Anyhow, my big accomplishment of late is that I wrote a book, which will be out next fall with the top press in my field. I also have an article about to be published in the top journal in my new area — I transitioned from Field X to Field Y with my new postdoc, and my first article in in a VIP venue, which is awesome. Or will be, when it actually gets published :)

  • Gaby

    I feel like social work is similar to teaching in that it can be hard to have concrete bullet points for our achievements. I work with 50+ elderly and disabled individuals every month and treat them like human beings. I asked for help when I felt myself getting close to burn out. That’s good enough for me right now! I do want to become a supervisor here one day to challenge myself, but I love working directly with clients so I’m in no hurry.

    • EF

      i think the other thing is, a lot of people have been on the receiving end of social work and know that you can be amazing! i met with a social worker all the time in my teens-through college (i was a foster kid, we were assigned social workers, i ended up finding one i liked) and seriously, when he said to me one day ‘you know you’re eligible for this state health insurance program, right? let’s sign you up’ it was life-changing (i also have an autoimmune condition). social workers are high-impact and so so important. so thank you for what you do!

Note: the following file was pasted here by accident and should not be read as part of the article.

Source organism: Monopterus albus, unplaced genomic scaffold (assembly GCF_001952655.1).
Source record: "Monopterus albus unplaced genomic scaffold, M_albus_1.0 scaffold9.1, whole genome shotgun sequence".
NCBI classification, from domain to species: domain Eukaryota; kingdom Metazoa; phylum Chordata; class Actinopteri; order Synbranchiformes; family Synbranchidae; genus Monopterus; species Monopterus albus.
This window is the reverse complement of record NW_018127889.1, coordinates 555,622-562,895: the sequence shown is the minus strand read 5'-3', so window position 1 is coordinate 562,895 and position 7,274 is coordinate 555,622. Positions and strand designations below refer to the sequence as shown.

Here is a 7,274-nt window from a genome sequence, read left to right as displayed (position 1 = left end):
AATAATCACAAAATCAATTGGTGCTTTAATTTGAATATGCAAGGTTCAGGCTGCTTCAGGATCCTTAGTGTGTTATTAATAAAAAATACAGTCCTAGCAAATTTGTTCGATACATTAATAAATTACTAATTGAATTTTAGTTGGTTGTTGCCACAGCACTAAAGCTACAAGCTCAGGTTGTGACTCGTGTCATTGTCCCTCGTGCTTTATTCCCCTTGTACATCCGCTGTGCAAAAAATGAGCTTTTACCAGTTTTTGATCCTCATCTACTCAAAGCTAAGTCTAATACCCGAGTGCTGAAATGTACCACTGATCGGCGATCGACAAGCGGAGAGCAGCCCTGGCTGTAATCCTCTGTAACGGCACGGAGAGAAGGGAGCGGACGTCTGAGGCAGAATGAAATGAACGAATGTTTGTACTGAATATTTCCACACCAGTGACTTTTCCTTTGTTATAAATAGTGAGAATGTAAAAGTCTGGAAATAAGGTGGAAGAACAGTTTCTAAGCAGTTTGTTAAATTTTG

• Gaby

        Aw, thanks so much! I know that there can be some really ineffective social workers out there for various reasons including burn out, so it’s always good to hear someone talk about a positive experience they had with a social worker. I’ve also seen how signing up a client for something that is very common or standard in my division can be ABSOLUTELY life-changing for the client.

  • Megan

    I got the highest rating on my annual review, which usually only comes with a promotion. I got a promotion last January so I’m ineligible this year. However, I was doing such a kickass job that my boss’s managers argued to give me the highest rating even if they couldn’t give me the title bump!!

    • Megan

      Oh I forgot to mention this is in a field I have no formal training in and I joined the team with some transferrable skills but no direct experience. So I went from compete newb to highest rating two years running in 2.5 years!

  • Em